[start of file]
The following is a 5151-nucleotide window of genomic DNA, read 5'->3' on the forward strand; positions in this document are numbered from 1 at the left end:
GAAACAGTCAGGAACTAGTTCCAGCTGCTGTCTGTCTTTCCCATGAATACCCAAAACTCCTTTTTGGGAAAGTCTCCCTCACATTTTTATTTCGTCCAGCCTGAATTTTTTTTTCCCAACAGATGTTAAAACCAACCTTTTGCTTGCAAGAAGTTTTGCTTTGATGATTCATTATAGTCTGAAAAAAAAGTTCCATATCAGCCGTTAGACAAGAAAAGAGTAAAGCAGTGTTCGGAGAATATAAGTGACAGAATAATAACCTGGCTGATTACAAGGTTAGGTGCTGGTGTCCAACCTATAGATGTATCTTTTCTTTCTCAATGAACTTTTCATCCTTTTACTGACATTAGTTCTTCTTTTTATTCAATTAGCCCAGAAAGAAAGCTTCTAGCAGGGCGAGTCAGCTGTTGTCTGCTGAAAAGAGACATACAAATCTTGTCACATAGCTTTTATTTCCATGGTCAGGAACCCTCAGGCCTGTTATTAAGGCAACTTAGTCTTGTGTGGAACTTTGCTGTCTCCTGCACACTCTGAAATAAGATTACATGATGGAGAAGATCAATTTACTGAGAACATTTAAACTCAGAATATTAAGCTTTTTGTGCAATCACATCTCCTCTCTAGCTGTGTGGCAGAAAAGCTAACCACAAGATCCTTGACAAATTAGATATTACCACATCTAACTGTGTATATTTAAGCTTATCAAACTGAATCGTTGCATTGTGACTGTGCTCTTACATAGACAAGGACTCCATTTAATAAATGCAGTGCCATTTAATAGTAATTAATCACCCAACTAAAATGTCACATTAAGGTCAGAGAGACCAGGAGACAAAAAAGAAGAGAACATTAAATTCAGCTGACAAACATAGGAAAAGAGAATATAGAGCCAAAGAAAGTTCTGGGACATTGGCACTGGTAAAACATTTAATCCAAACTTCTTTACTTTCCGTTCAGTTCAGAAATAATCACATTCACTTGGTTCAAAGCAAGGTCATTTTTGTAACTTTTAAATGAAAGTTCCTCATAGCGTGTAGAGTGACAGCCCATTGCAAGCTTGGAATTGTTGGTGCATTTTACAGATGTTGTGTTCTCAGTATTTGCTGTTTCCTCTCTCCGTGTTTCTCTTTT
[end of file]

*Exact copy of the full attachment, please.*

The following is a 5151-nucleotide window of genomic DNA, read 5'->3' on the forward strand; positions in this document are numbered from 1 at the left end:
GAAACAGTCAGGAACTAGTTCCAGCTGCTGTCTGTCTTTCCCATGAATACCCAAAACTCCTTTTTGGGAAAGTCTCCCTCACATTTTTATTTCGTCCAGCCTGAATTTTTTTTTCCCAACAGATGTTAAAACCAACCTTTTGCTTGCAAGAAGTTTTGCTTTGATGATTCATTATAGTCTGAAAAAAAAGTTCCATATCAGCCGTTAGACAAGAAAAGAGTAAAGCAGTGTTCGGAGAATATAAGTGACAGAATAATAACCTGGCTGATTACAAGGTTAGGTGCTGGTGTCCAACCTATAGATGTATCTTTTCTTTCTCAATGAACTTTTCATCCTTTTACTGACATTAGTTCTTCTTTTTATTCAATTAGCCCAGAAAGAAAGCTTCTAGCAGGGCGAGTCAGCTGTTGTCTGCTGAAAAGAGACATACAAATCTTGTCACATAGCTTTTATTTCCATGGTCAGGAACCCTCAGGCCTGTTATTAAGGCAACTTAGTCTTGTGTGGAACTTTGCTGTCTCCTGCACACTCTGAAATAAGATTACATGATGGAGAAGATCAATTTACTGAGAACATTTAAACTCAGAATATTAAGCTTTTTGTGCAATCACATCTCCTCTCTAGCTGTGTGGCAGAAAAGCTAACCACAAGATCCTTGACAAATTAGATATTACCACATCTAACTGTGTATATTTAAGCTTATCAAACTGAATCGTTGCATTGTGACTGTGCTCTTACATAGACAAGGACTCCATTTAATAAATGCAGTGCCATTTAATAGTAATTAATCACCCAACTAAAATGTCACATTAAGGTCAGAGAGACCAGGAGACAAAAAAGAAGAGAACATTAAATTCAGCTGACAAACATAGGAAAAGAGAATATAGAGCCAAAGAAAGTTCTGGGACATTGGCACTGGTAAAACATTTAATCCAAACTTCTTTACTTTCCGTTCAGTTCAGAAATAATCACATTCACTTGGTTCAAAGCAAGGTCATTTTTGTAACTTTTAAATGAAAGTTCCTCATAGCGTGTAGAGTGACAGCCCATTGCAAGCTTGGAATTGTTGGTGCATTTTACAGATGTTGTGTTCTCAGTATTTGCTGTTTCCTCTCTCCGTGTTTCTCTTTT